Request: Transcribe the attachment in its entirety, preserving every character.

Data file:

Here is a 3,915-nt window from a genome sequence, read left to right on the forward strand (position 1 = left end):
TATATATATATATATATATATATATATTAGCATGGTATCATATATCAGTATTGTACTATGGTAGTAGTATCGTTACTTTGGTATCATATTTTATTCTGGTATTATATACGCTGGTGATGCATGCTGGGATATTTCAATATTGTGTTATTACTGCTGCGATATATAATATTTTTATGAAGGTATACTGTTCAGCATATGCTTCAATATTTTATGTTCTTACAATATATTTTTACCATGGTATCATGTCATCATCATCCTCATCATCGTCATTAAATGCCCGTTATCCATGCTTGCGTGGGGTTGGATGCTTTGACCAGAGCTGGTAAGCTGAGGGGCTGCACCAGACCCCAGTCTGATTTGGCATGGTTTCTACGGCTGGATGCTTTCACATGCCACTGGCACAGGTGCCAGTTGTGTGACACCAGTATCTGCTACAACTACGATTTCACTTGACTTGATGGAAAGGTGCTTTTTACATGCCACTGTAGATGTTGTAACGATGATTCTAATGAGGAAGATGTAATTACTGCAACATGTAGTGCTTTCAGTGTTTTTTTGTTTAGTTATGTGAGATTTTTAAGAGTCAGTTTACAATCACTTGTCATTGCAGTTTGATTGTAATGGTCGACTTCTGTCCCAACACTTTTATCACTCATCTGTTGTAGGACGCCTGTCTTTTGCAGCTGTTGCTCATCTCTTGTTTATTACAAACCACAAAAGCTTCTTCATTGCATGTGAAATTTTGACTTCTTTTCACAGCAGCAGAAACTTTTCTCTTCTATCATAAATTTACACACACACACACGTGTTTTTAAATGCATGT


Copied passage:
Here is a 3,915-nt window from a genome sequence, read left to right on the forward strand (position 1 = left end):
TATATATATATATATATATATATATATTAGCATGGTATCATATATCAGTATTGTACTATGGTAGTAGTATCGTTACTTTGGTATCATATTTTATTCTGGTATTATATACGCTGGTGATGCATGCTGGGATATTTCAATATTGTGTTATTACTGCTGCGATATATAATATTTTTATGAAGGTATACTGTTCAGCATATGCTTCAATATTTTATGTTCTTACAATATATTTTTACCATGGTATCATGTCATCATCATCCTCATCATCGTCATTAAATGCCCGTTATCCATGCTTGCGTGGGGTTGGATGCTTTGACCAGAGCTGGTAAGCTGAGGGGCTGCACCAGACCCCAGTCTGATTTGGCATGGTTTCTACGGCTGGATGCTTTCACATGCCACTGGCACAGGTGCCAGTTGTGTGACACCAGTATCTGCTACAACTACGATTTCACTTGACTTGATGGAAAGGTGCTTTTTACATGCCACTGTAGATGTTGTAACGATGATTCTAATGAGGAAGATGTAATTACTGCAACATGTAGTGCTTTCAGTGTTTTTTTGTTTAGTTATGTGAGATTTTTAAGAGTCAGTTTACAATCACTTGTCATTGCAGTTTGATTGTAATGGTCGACTTCTGTCCCAACACTTTTATCACTCATCTGTTGTAGGACGCCTGTCTTTTGCAGCTGTTGCTCATCTCTTGTTTATTACAAACCACAAAAGCTTCTTCATTGCATGTGAAATTTTGACTTCTTTTCACAGCAGCAGAAACTTTTCTCTTCTATCATAAATTTACACACACACACACGTGTTTTTAAATGCATGT